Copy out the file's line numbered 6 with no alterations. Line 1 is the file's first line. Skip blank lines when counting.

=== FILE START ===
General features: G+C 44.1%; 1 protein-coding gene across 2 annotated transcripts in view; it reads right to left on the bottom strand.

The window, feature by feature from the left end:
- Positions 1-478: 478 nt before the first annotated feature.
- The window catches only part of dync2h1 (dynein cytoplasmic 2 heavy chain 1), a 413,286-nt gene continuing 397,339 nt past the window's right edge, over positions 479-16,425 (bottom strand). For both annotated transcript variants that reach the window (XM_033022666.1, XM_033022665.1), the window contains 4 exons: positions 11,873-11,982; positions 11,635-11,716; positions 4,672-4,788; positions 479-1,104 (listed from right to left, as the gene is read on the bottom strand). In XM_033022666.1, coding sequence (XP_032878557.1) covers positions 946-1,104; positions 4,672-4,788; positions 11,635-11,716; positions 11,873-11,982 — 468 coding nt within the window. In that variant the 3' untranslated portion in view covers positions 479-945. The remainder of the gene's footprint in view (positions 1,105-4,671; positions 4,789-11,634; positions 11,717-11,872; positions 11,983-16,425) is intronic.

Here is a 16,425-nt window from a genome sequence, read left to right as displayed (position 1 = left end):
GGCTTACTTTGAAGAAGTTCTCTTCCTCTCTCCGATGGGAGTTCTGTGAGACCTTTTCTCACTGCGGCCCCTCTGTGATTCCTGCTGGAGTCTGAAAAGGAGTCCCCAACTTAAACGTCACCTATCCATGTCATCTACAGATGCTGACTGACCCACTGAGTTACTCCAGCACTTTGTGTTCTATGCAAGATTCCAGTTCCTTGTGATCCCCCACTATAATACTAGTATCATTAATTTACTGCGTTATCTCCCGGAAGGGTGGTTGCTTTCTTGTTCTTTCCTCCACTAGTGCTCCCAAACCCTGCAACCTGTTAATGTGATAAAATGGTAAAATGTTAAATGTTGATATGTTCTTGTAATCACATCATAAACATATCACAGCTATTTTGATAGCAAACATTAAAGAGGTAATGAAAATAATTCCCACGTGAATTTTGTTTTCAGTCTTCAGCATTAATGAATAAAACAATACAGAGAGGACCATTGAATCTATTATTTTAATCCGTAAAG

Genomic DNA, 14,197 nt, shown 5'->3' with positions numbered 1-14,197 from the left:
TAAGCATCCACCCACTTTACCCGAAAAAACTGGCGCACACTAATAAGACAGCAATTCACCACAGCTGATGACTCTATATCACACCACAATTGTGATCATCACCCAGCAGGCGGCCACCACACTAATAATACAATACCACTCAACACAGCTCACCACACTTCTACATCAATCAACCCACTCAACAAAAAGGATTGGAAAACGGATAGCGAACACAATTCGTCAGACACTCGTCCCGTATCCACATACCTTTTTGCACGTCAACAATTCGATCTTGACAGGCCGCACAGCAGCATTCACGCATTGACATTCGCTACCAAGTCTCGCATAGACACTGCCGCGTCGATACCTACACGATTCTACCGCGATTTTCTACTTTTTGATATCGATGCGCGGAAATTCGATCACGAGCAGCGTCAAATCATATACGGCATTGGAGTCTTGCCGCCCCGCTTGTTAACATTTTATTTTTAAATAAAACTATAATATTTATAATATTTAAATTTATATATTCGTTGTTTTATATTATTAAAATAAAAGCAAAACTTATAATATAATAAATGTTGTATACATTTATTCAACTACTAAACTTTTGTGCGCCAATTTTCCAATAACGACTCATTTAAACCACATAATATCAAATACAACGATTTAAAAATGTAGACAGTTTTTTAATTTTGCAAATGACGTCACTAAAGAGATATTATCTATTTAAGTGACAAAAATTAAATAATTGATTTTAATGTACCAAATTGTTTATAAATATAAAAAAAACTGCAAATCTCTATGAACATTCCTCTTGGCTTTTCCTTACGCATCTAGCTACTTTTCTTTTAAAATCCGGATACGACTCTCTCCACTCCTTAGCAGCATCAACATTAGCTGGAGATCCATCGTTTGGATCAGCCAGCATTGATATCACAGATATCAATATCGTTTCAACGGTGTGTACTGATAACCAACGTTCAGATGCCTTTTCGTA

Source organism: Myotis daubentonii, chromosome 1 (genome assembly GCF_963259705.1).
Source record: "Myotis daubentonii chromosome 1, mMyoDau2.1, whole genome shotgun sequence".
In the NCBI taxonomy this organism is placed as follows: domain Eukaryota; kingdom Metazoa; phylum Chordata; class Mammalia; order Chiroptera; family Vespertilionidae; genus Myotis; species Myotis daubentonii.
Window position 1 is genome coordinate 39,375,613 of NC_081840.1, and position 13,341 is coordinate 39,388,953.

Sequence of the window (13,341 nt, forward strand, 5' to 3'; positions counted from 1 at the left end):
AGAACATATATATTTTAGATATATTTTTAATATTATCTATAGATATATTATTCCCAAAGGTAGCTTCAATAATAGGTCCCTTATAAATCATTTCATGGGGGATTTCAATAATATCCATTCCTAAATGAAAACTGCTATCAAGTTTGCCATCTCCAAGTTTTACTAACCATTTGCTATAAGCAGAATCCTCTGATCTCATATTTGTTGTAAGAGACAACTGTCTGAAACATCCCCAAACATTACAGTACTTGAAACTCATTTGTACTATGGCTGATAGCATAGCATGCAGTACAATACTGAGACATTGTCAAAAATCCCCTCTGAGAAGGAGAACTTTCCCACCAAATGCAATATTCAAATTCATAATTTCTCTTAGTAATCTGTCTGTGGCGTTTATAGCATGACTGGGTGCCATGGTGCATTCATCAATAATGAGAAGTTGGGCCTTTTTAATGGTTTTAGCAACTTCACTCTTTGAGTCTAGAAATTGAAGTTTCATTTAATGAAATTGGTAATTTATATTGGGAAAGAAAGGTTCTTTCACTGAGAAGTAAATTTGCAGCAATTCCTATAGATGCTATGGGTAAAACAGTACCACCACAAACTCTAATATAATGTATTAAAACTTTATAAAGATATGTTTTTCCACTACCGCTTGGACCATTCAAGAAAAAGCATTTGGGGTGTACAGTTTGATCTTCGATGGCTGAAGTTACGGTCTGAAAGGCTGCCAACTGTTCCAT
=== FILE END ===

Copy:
GGCTTACTTTGAAGAAGTTCTCTTCCTCTCTCCGATGGGAGTTCTGTGAGACCTTTTCTCACTGCGGCCCCTCTGTGATTCCTGCTGGAGTCTGAAAAGGAGTCCCCAACTTAAACGTCACCTATCCATGTCATCTACAGATGCTGACTGACCCACTGAGTTACTCCAGCACTTTGTGTTCTATGCAAGATTCCAGTTCCTTGTGATCCCCCACTATAATACTAGTATCATTAATTTACTGCGTTATCTCCCGGAAGGGTGGTTGCTTTCTTGTTCTTTCCTCCACTAGTGCTCCCAAACCCTGCAACCTGTTAATGTGATAAAATGGTAAAATGTTAAATGTTGATATGTTCTTGTAATCACATCATAAACATATCACAGCTATTTTGATAGCAAACATTAAAGAGGTAATGAAAATAATTCCCACGTGAATTTTGTTTTCAGTCTTCAGCATTAATGAATAAAACAATACAGAGAGGACCATTGAATCTATTATTTTAATCCGTAAAG